Is Anonymity a Cornerstone Concept in Blockchain Tech?
The Black Sheep of The Blockchain Ideological Handbook
In the first few years after Bitcoin’s creation, an idea was presented in both conventional and social media that the network allowed for anonymous transactions. This was a belief held by some Bitcoin users, as well as those who were simply curious about the technology. The idea was propelled by its use in illicit circles, namely those who frequented Silk Road, an infamous black market network, back in October 2013.
However, this idea collapsed dramatically when law enforcement agencies were able to use Bitcoin addresses and transactions to locate individuals involved in these illicit activities. It was a clear signal that Bitcoin was not, in fact, anonymous, but rather pseudonymous. And since then, Bitcoin, and most other cryptocurrencies, have not been perceived as such.
The reaction to this depended on people’s understanding of how Bitcoin worked. Anyone who read the Bitcoin whitepaper likely knew that such a thing was a possibility. However, users who gained their insights almost exclusively from the media, or who were passive in their involvement with the ecosystem, may have been blown away by the revelation that transactions can be monitored and pinned to certain individuals.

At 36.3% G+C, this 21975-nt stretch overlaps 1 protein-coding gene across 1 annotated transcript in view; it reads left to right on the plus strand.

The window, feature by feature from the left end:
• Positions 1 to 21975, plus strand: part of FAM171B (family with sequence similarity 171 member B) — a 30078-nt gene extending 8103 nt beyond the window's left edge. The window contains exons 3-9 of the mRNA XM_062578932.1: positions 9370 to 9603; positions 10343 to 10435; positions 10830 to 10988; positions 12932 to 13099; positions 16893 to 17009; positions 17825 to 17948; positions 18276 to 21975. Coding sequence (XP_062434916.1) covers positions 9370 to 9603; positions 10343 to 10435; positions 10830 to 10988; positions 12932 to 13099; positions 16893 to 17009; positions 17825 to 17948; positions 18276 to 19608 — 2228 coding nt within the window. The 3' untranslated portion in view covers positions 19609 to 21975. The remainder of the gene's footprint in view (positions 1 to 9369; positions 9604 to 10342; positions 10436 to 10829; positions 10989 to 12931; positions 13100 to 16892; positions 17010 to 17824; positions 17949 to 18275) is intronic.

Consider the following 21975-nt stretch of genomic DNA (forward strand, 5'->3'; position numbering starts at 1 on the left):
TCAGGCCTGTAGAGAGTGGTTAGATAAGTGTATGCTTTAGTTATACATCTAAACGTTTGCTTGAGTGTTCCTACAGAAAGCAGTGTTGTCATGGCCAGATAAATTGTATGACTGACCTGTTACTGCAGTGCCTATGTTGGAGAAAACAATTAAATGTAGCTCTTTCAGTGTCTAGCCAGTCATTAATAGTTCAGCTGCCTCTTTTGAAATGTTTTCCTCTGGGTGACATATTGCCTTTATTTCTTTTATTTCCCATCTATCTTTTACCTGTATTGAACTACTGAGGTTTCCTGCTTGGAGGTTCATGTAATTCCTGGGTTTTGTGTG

Since law enforcement’s successful blocking of Silk Road, it has been rare to come across anybody who claims that the crypto industry implies anonymity. It effectively cut the concept out of major discussions. To some extent, this is a good thing, as it would be misleading to suggest otherwise. Not only this, but most permissionless blockchains actually utilize public ledgers, which seems to be a concept that is against the notion of anonymity.
From that point onwards, anonymity became excluded from blockchain discourse, being viewed more as a concept that was accidentally connected to the field by the media, rather than one that truly belonged there. You could even argue that the abandoning of anonymity-discourse helped to provide legitimacy to the industry, leading to giants like Coinbase and Circle gaining prominence in centralized financial spaces such as the traditional stock exchange. It was almost as if the killing of this discourse back in 2013 helped it…